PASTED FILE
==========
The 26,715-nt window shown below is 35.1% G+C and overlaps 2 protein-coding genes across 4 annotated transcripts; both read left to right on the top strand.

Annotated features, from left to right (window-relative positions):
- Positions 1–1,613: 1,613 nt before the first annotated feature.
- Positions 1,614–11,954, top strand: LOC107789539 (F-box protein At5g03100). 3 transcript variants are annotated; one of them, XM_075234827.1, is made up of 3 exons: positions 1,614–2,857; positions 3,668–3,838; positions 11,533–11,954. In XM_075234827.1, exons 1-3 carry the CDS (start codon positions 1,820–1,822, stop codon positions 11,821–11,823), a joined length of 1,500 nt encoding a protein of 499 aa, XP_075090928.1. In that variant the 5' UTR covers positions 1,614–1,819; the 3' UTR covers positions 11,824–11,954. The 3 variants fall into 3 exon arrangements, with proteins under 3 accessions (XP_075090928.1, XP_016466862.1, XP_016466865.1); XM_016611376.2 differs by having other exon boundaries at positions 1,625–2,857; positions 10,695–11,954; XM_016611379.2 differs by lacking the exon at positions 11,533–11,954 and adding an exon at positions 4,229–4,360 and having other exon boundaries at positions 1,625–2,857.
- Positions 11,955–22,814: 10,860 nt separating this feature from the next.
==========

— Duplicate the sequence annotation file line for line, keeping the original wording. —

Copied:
The 26,715-nt window shown below is 35.1% G+C and overlaps 2 protein-coding genes across 4 annotated transcripts; both read left to right on the top strand.

Annotated features, from left to right (window-relative positions):
- Positions 1–1,613: 1,613 nt before the first annotated feature.
- Positions 1,614–11,954, top strand: LOC107789539 (F-box protein At5g03100). 3 transcript variants are annotated; one of them, XM_075234827.1, is made up of 3 exons: positions 1,614–2,857; positions 3,668–3,838; positions 11,533–11,954. In XM_075234827.1, exons 1-3 carry the CDS (start codon positions 1,820–1,822, stop codon positions 11,821–11,823), a joined length of 1,500 nt encoding a protein of 499 aa, XP_075090928.1. In that variant the 5' UTR covers positions 1,614–1,819; the 3' UTR covers positions 11,824–11,954. The 3 variants fall into 3 exon arrangements, with proteins under 3 accessions (XP_075090928.1, XP_016466862.1, XP_016466865.1); XM_016611376.2 differs by having other exon boundaries at positions 1,625–2,857; positions 10,695–11,954; XM_016611379.2 differs by lacking the exon at positions 11,533–11,954 and adding an exon at positions 4,229–4,360 and having other exon boundaries at positions 1,625–2,857.
- Positions 11,955–22,814: 10,860 nt separating this feature from the next.